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Partho Ghosh

Partho Ghosh, Ph.D., is Professor of Chemistry & Biochemistry at the University of California, San Diego (UCSD). He received his BS in Molecular Biophysics & Biochemistry from Yale University, where he carried out research with Dr. Peter Moore on the structure and dynamics of 5S ribosomal RNA. Dr. Ghosh then moved to the University of California, San Francisco, where he carried out doctoral research with Dr. Robert Stroud and worked on the X-ray crystallographic structure and mechanism of action of ion channels and pore-forming toxins. After graduate school, Dr. Ghosh carried out postdoctoral research at Harvard University with the late Dr. Don Wiley on the structural biology of the immune response.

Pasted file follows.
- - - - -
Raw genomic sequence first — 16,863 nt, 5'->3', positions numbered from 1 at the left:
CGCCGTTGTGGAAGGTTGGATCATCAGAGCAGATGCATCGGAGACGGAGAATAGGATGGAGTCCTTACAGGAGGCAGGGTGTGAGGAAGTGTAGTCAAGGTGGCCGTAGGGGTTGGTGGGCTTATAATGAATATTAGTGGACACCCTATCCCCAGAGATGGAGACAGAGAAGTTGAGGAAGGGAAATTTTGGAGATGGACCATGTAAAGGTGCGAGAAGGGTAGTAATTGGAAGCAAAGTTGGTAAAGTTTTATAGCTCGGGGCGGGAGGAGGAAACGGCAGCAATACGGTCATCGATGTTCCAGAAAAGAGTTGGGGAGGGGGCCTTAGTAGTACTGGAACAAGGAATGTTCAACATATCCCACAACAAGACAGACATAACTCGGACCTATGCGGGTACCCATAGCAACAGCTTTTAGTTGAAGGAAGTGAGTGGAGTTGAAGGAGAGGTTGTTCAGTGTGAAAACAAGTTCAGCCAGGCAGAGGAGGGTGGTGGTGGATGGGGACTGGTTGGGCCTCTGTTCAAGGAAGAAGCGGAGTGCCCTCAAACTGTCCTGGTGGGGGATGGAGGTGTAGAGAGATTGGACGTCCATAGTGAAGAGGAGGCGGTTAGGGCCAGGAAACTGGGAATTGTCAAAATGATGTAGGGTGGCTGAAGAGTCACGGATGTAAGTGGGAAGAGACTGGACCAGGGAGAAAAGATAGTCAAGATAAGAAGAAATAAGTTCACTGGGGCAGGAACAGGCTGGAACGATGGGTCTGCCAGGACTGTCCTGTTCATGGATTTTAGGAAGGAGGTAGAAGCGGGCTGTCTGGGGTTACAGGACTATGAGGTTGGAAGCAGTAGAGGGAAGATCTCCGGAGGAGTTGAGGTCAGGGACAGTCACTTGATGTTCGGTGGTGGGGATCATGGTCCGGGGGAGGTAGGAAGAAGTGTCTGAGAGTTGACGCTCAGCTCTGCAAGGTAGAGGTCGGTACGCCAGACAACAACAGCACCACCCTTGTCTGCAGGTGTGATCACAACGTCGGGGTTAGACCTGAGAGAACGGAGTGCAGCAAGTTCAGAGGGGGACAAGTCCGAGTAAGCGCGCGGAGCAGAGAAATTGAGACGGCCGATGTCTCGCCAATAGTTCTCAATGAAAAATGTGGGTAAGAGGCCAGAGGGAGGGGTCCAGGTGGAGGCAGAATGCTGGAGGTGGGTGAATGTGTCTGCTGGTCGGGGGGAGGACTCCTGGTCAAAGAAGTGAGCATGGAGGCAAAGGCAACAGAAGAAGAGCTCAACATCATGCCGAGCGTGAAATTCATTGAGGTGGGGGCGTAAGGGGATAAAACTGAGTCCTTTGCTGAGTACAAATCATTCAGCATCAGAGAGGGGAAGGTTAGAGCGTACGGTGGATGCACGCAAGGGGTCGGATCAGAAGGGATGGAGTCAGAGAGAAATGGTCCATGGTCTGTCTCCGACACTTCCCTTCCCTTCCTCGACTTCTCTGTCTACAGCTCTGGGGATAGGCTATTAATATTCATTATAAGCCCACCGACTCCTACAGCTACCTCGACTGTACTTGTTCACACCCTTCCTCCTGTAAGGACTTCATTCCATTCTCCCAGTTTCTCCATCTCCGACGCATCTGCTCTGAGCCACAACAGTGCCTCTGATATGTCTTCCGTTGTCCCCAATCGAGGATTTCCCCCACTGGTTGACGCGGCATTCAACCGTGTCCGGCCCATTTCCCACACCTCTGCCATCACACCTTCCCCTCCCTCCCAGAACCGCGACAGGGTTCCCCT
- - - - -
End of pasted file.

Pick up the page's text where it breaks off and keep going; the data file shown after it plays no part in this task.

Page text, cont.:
In his independent laboratory at UCSD, started in 1997, he and his group have been studying how molecular interactions between microbial pathogens and their hosts promote infectious disease. In particular, the Ghosh lab has been investigating how proteins of bacterial pathogens interact with their mammalian targets using a combination of structural biology (i.e., X-ray crystallography, SAXS, NMR, and cryo-electron microscopy), biochemistry, microbiology, cell biology, and reverse genetics. The Ghosh lab currently focuses its research efforts on Streptococcus pyogenes (Strep A), a major cause of global morbidity and mortality, as well as diversity-generating retroelements (DGRs), which are responsible for the highest level of protein sequence variation in the natural world. Variation in DGR proteins enable ecologically diverse microbes, including those found in the microbiome, to adapt to dynamic environments.